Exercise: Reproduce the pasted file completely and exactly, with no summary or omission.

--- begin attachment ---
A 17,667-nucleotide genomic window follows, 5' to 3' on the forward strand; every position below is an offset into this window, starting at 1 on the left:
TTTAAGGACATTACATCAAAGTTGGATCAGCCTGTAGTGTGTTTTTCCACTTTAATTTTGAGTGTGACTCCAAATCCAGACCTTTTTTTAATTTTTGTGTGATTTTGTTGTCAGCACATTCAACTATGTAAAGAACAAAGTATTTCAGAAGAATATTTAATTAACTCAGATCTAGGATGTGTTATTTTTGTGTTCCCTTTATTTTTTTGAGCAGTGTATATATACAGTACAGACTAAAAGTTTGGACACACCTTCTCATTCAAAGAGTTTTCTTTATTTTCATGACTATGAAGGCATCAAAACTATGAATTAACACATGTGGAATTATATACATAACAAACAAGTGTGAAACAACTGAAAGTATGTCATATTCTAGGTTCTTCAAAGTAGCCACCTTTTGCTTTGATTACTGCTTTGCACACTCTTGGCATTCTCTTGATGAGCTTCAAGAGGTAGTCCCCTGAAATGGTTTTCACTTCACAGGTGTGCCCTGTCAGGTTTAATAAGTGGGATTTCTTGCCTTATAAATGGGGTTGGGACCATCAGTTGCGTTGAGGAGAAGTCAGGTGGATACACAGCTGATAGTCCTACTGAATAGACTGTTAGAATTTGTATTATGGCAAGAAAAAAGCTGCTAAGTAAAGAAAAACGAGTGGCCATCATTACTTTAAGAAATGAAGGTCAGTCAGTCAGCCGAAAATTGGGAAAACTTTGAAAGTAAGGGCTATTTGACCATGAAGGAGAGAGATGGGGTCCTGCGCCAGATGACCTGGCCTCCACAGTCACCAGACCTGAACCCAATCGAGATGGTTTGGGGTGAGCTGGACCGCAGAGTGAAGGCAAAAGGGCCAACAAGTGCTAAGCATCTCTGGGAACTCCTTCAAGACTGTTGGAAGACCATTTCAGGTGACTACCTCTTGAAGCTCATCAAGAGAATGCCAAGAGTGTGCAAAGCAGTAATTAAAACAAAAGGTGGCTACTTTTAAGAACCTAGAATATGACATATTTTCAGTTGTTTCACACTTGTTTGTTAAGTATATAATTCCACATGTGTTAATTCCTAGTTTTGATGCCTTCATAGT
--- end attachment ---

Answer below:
A 17,667-nucleotide genomic window follows, 5' to 3' on the forward strand; every position below is an offset into this window, starting at 1 on the left:
TTTAAGGACATTACATCAAAGTTGGATCAGCCTGTAGTGTGTTTTTCCACTTTAATTTTGAGTGTGACTCCAAATCCAGACCTTTTTTTAATTTTTGTGTGATTTTGTTGTCAGCACATTCAACTATGTAAAGAACAAAGTATTTCAGAAGAATATTTAATTAACTCAGATCTAGGATGTGTTATTTTTGTGTTCCCTTTATTTTTTTGAGCAGTGTATATATACAGTACAGACTAAAAGTTTGGACACACCTTCTCATTCAAAGAGTTTTCTTTATTTTCATGACTATGAAGGCATCAAAACTATGAATTAACACATGTGGAATTATATACATAACAAACAAGTGTGAAACAACTGAAAGTATGTCATATTCTAGGTTCTTCAAAGTAGCCACCTTTTGCTTTGATTACTGCTTTGCACACTCTTGGCATTCTCTTGATGAGCTTCAAGAGGTAGTCCCCTGAAATGGTTTTCACTTCACAGGTGTGCCCTGTCAGGTTTAATAAGTGGGATTTCTTGCCTTATAAATGGGGTTGGGACCATCAGTTGCGTTGAGGAGAAGTCAGGTGGATACACAGCTGATAGTCCTACTGAATAGACTGTTAGAATTTGTATTATGGCAAGAAAAAAGCTGCTAAGTAAAGAAAAACGAGTGGCCATCATTACTTTAAGAAATGAAGGTCAGTCAGTCAGCCGAAAATTGGGAAAACTTTGAAAGTAAGGGCTATTTGACCATGAAGGAGAGAGATGGGGTCCTGCGCCAGATGACCTGGCCTCCACAGTCACCAGACCTGAACCCAATCGAGATGGTTTGGGGTGAGCTGGACCGCAGAGTGAAGGCAAAAGGGCCAACAAGTGCTAAGCATCTCTGGGAACTCCTTCAAGACTGTTGGAAGACCATTTCAGGTGACTACCTCTTGAAGCTCATCAAGAGAATGCCAAGAGTGTGCAAAGCAGTAATTAAAACAAAAGGTGGCTACTTTTAAGAACCTAGAATATGACATATTTTCAGTTGTTTCACACTTGTTTGTTAAGTATATAATTCCACATGTGTTAATTCCTAGTTTTGATGCCTTCATAGT